Cathedral of Miranda do Douro

When arriving in the north-eastern part of mainland Portugal, the visitor comes across the beautiful city of Miranda do Douro. D. João III ordered the construction of a splendorous Cathedral in this frontier city, stage of many battles.

To build the Cathedral, the old Church of Santa Maria, a Gothic temple from the reign of D. Dinis, was destroyed. Once the 13th-century temple was dismantled, the works on the Mannerist Cathedral began in 1552 and were completed in 1566.

This is the largest temple in Trás-os-Montes, standing out on the Miranda plateau for its imposing architecture and artistic quality. It is a symbol of reference in the city, as the people say – “chega a Miranda, vê a Sé e anda” (arrive at Miranda, see the Cathedral and walk).

Next to a wide churchyard, the visitor can see the imposing and solid façade of the Cathedral, which is marked by the two large rectangular bell towers and topped by a balustrade. The temple, which faces north, is cruciform in plan, with 3 naves and 4 aisles and a ribbed vault supported by 8 Tuscan pillars.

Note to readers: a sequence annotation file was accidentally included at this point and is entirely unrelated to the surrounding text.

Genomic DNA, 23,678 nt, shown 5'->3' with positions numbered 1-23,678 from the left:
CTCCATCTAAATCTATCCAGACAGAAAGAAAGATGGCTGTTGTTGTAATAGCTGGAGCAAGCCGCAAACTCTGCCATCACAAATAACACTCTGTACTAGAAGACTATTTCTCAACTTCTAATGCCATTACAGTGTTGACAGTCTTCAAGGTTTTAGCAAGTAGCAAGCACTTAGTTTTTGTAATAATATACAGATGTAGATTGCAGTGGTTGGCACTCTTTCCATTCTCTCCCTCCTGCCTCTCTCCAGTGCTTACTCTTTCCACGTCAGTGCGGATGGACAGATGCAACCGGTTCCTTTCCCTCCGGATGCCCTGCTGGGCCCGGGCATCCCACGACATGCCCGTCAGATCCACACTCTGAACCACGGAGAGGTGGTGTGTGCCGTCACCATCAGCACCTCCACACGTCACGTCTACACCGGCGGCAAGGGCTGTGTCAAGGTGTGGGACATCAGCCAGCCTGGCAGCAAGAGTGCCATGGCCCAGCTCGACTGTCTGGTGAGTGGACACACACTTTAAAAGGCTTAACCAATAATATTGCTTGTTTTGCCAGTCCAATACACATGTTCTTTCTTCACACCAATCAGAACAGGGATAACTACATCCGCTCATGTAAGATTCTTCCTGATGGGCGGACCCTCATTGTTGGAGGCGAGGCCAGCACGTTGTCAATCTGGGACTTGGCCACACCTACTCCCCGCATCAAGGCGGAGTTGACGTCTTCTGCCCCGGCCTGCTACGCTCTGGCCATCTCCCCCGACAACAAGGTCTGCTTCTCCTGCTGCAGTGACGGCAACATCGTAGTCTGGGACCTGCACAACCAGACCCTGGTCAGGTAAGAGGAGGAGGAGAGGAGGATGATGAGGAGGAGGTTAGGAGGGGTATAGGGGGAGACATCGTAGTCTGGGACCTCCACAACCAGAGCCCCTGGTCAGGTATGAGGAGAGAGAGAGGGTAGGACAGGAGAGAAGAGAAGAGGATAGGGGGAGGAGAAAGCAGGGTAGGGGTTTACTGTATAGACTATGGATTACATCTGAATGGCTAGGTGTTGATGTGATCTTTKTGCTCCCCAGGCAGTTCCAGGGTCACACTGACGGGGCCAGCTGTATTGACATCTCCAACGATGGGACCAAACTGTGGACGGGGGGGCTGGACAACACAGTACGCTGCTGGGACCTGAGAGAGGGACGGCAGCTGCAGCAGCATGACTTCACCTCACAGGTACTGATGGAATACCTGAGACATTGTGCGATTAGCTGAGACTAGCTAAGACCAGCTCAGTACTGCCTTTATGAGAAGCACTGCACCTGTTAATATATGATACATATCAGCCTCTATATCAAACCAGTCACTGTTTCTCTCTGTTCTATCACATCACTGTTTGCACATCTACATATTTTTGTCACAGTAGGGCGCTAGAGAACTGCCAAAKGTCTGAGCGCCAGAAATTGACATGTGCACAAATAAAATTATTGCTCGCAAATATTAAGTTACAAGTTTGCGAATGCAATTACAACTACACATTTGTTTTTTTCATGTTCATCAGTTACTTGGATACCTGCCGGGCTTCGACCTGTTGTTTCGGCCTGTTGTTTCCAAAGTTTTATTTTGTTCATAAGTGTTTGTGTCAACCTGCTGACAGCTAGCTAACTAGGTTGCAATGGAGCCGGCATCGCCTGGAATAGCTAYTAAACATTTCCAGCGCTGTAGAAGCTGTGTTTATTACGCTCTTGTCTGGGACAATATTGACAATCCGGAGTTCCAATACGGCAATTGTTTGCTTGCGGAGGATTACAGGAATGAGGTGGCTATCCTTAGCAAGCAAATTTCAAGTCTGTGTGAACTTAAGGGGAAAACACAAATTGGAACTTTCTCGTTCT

Inside, one can observe the retable of the main altar, which has a sculptural ensemble of relief and is dedicated to Santa Maria Maior. There are other altarpieces in the Cathedral which, due to their antiquity or exemplariness, are worthy of the visitor’s attention, such as the altarpiece of S. Bento, the altarpiece of Nossa Senhora dos Remédios, the altarpiece of the relics, the altarpiece of Santo Amaro or the altarpiece of Nossa Senhora do Rosário (currently of the Sagrado Coração de Jesus). Of baroque style and from the 18th century, the altarpieces of S. Pedro, S. Jerónimo and Nossa Senhora da Piedade can be seen. The chair in the choir of the Cabido – a work of great perfection and rarity, dates from the 17th century and is in the Mannerist style.

Miranda do Douro Cathedral is well known for the existence of a popular religious icon – the Baby Jesus of Cartolinha. This small 18th century image can be seen in a baroque gilded carved oratory where the other devotees offer a huge amount of dresses and ornaments.